Do note that you should also pay attention to the license. Sometimes a work may be licensed under Creative Commons. Depending on the type of license used, you may be allowed to create derivative works without permission (although most of the time you're still required to credit the original work). In the case of Creative Commons Licensing, think of it as the original author already gave you permission to use his or her work.s
Let's now look at situation 3.
3. Person B posts the translated article on his own website after obtaining permission from Person A.
Now this is perfectly legal, and both parties benefit from the cooperation. Person B makes the article and its ideas available to people who speak another language, while Person A gets credit for the work.
Of course, sometimes things may still go wrong. Person B could mis-translate a certain idea, or put Person A's article in a negative context.
In both cases, if Person A contacts Person B and asks him to correct/remove undesired content, Person B should agree to Person A's wish. However, in such cases copyright infringement is no longer the issue, since copyright does not prohibit one from modifying or defacing a legitimately obtained copy of a copyrighted work.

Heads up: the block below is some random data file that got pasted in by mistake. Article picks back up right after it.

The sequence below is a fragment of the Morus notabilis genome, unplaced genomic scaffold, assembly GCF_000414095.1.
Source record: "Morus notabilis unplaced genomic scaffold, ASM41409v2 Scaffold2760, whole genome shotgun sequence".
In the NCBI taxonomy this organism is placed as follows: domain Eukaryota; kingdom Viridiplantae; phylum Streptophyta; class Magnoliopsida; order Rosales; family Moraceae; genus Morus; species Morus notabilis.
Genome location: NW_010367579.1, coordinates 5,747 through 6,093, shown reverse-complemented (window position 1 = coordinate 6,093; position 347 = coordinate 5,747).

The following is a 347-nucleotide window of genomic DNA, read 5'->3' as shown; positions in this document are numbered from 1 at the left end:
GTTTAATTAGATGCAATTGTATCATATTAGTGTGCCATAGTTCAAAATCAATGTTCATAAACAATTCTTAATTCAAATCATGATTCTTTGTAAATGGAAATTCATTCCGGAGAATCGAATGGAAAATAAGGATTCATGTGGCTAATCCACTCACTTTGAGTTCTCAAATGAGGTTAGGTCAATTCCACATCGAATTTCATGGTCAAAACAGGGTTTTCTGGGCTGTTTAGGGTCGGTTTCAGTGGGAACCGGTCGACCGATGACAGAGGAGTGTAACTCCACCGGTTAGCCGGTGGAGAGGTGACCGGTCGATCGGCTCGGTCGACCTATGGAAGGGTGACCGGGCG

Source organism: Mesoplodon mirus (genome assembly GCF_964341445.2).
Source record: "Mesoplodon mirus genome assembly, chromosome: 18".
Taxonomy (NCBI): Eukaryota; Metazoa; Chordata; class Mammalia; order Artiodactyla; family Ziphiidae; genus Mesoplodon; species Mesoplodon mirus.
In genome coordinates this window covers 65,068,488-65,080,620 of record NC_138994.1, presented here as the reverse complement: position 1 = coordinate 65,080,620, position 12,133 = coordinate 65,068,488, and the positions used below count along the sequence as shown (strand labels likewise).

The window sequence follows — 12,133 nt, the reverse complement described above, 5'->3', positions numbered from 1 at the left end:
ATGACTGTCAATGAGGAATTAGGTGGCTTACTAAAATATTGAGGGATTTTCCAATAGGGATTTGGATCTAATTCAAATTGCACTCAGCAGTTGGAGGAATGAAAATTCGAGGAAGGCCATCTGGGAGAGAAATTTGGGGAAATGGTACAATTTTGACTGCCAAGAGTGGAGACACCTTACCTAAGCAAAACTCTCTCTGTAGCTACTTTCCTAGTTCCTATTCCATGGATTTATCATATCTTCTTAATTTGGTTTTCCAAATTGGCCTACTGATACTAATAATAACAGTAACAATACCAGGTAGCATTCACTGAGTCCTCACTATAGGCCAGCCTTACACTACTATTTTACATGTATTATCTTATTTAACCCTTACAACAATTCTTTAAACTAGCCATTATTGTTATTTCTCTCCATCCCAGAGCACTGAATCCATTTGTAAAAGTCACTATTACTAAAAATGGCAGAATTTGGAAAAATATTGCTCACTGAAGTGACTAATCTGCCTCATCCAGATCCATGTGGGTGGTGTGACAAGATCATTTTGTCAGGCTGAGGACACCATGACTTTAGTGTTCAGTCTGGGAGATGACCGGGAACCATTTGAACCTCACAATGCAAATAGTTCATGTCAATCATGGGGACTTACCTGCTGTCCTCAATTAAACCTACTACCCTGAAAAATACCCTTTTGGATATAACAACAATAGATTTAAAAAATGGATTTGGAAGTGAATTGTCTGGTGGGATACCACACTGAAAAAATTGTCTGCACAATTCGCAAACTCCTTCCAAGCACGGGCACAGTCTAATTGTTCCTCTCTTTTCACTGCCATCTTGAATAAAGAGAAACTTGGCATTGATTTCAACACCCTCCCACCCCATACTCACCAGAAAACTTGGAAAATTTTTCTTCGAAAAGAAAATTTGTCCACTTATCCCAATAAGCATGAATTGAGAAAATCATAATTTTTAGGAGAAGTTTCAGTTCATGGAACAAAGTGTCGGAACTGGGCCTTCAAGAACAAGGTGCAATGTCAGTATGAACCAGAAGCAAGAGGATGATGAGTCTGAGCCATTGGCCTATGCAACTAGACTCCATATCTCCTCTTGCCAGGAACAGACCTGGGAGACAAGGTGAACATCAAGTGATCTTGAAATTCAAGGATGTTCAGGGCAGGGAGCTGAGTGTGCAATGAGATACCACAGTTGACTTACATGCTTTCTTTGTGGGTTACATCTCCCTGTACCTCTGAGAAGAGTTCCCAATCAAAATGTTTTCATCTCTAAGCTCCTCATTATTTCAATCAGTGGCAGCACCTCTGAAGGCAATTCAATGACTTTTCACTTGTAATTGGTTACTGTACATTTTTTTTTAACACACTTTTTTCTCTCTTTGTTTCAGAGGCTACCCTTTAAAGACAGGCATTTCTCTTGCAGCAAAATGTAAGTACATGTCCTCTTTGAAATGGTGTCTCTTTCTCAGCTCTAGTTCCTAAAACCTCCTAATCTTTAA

Of course, by not listening to the original author's request, don't expect him or her to give you permission for doing anything further with their works.
What To Do?
So what should we do if we don't want to get in trouble for translating a certain article?
From the three situations described above, Situation 1 results in direct copyright infringement and plagiarism, and is something not recommended.
Situation 2 is in the grey area. In its simplest form it is still is an act of copyright infringement. However, most blogs and websites tend to not pay as much attention to such things, especially by small blogs or websites.
In the end, asking for permission from the original author is always the best option. If you don't receive a reply, then forget about posting the exact translation on your own website. Of course, translating only a portion (the smaller the better) for use in an original article written by you is still okay.